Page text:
Back in 2017, E!, the cable network owned by NBCUniversal, inked a three-year contract with the Kardashian-Jenner family to keep the world’s most famous reality show going for five more seasons. The deal for Keeping Up With the Kardashians, which lasts through 2020, sees the family take home as much as $50 million a year.
The sum is substantial but E!, like most of cable networks, has been suffering from ratings declines for many of its other programmes. That’s given the Kardashians more negotiating clout, despite the series entering its sixteenth season.
Over in China Tencent has a different strategy for ringfencing its ratings. The internet giant is counting on its pop group Rocket Girls to give its online video platform a boost. The girl group, launched from Tencent’s talent show Produce 101 (see WiC416), is heading up a new adventure series called Rampage 20. The show, which started airing in January, follows the group of 20-somethings (hence the name) as they travel from the Sahara Desert to the Carpathian Mountains, “environments that are the least suitable for humans to live in,” the show advises.
Should viewers brace themselves for the occasional fatality in the format, then? Probably not: what Rampage 20 wants to show, Tencent says, is how the girls work together as a team and give the fans a glimpse of what they are like beyond the traditional spotlight.
More important, says director Xie Dikui, is that the stars want to inspire people to live fearlessly, “as if they are in their 20s”.
The intrepid group marches through snowstorms and survives sunstroke. Still, for these pop millennials nothing proves as painful as not getting any signal for their smartphones and missing the chance to to do their makeup because of the harsh conditions.
Tears came more easily to some than others. Yang Chaoyue (see WiC416), one of the most controversial contestants on Produce 101, sobbed her way through part of the first episode because she couldn’t stand the food on offer after a long flight from Beijing to Tunisia.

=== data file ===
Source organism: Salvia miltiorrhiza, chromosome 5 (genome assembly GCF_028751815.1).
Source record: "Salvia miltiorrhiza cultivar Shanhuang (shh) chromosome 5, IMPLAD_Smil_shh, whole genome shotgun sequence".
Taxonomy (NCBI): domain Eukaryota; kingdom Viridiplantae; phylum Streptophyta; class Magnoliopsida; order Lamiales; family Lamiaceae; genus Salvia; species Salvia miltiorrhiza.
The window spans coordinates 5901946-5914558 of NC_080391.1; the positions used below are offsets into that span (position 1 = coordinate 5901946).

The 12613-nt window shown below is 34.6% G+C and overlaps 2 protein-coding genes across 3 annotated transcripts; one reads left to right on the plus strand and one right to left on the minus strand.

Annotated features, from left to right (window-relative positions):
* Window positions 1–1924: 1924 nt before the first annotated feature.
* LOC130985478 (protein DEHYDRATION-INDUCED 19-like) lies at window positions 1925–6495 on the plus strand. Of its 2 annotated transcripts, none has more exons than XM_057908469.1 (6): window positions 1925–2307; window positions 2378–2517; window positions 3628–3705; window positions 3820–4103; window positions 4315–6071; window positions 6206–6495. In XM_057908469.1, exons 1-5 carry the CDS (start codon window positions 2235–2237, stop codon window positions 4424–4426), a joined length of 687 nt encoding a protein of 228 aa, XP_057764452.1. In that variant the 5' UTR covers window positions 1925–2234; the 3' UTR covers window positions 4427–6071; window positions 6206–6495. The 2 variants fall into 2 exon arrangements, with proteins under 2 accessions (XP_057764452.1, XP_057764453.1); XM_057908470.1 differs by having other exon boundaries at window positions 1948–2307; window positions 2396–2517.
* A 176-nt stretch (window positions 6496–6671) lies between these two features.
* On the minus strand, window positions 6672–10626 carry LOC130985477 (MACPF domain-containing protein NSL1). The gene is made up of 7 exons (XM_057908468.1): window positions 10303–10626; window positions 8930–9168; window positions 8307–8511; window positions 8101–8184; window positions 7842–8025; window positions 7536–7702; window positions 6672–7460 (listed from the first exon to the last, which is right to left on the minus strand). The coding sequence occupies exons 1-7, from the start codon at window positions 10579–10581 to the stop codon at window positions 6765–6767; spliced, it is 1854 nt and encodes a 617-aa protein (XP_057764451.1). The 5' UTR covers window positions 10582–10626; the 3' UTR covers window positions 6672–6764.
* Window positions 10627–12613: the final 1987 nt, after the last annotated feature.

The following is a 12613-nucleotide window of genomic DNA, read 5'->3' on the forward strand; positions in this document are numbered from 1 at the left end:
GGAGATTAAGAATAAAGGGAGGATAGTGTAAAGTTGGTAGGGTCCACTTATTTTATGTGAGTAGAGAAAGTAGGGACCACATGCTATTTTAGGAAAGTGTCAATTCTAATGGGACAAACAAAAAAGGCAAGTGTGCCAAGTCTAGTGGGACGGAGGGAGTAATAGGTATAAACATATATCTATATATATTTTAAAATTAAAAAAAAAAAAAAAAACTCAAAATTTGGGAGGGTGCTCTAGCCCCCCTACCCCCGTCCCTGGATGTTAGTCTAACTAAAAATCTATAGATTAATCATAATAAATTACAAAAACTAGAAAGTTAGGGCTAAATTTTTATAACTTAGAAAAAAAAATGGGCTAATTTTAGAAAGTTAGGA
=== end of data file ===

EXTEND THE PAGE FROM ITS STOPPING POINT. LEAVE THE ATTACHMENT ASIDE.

After pushing away a plate of half-eaten grilled tuna, the Jiangsu-native complained: “I need rice. I feel sick. I need chilli sauce. I want to go home. I can’t survive the desert.”
Despite its high-minded ideals, many fans tune in for the bickering between the girls, especially as fatigue and hunger starts to kick in.
“Without a doubt, Rampage 20 has enriched our understanding of the girls. What we see is they argue, they fight; but they persist and they are fearless. The show is a mirror, it shows what the girls are like without the celebrity halo, but it also reminds audiences what life is like when they were in their 20s,” says Entertainment Unicorn, a showbiz blog.
Other viewers were complimentary too:“The girls really did not disappoint. They showed unity even when it was getting too difficult to walk in the desert. Through their hard work and encouragement, they were able to overcome all the challenges. This is a show that reminds us of the beauty of youth: when we are still young and energetic, why can’t we pursue our dreams and face the challenges head-on?”
Xie, the director, says that this is what the series wanted to promote. “Many young people have the desire for adventures but they are hesitant and scared to take the leap. These girls bear all the features of the younger generations of Chinese,” he told the China Daily.
The Rocket Girls are an important part of Tencent’s video streaming strategy by converting the group’s fanbase into paid subscribers (they get to see episodes that are yet to go on wider release). But not everyone thinks these newer subscribers will stick around. “Most of the fans are coming for the girls. They may subscribe for a month or two. But when the programme ends they will stop their subscriptions. Whether or not they can retain these audiences will be an important factor for Tencent’s profits,” says Get Fun, a Chinese entertainment blog.
Of course the solution to that problem will be blindingly obvious to Tencent’s management: more formats featuring the Rocket Girls. Perhaps next time they should be blasted in the rockets they are named after into outer space. That might even get an audience beyond China…
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